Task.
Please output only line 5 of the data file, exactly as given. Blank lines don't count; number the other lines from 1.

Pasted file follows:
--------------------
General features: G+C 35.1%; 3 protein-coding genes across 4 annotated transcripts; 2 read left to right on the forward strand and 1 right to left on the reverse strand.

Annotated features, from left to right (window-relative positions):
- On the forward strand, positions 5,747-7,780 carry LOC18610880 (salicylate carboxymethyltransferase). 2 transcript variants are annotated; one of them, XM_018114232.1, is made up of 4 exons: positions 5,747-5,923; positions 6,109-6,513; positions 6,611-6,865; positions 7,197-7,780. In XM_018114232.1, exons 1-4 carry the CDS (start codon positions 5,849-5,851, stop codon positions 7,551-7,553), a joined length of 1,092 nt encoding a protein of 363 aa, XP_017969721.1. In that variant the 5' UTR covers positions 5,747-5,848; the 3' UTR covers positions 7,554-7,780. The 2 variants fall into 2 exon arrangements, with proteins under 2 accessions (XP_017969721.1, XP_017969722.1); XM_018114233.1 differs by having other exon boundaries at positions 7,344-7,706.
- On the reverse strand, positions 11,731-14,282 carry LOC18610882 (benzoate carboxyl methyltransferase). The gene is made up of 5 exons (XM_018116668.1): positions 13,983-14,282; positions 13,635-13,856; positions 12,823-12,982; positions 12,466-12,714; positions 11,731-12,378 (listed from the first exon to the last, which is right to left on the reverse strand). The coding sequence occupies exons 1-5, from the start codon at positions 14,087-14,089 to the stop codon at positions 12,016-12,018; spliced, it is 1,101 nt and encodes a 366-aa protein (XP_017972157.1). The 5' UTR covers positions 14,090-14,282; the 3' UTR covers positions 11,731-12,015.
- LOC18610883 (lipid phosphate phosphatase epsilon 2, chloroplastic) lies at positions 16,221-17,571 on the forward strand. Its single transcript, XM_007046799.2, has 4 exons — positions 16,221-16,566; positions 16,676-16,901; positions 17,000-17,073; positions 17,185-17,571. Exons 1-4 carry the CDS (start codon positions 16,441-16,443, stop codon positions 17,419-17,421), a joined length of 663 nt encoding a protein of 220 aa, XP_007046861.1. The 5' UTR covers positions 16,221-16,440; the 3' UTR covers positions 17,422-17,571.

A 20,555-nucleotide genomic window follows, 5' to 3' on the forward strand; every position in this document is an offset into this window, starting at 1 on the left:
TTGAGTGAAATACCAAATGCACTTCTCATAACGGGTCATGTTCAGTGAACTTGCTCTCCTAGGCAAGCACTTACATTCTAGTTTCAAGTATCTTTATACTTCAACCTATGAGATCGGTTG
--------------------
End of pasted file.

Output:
- LOC18610883 (lipid phosphate phosphatase epsilon 2, chloroplastic) lies at positions 16,221-17,571 on the forward strand. Its single transcript, XM_007046799.2, has 4 exons — positions 16,221-16,566; positions 16,676-16,901; positions 17,000-17,073; positions 17,185-17,571. Exons 1-4 carry the CDS (start codon positions 16,441-16,443, stop codon positions 17,419-17,421), a joined length of 663 nt encoding a protein of 220 aa, XP_007046861.1. The 5' UTR covers positions 16,221-16,440; the 3' UTR covers positions 17,422-17,571.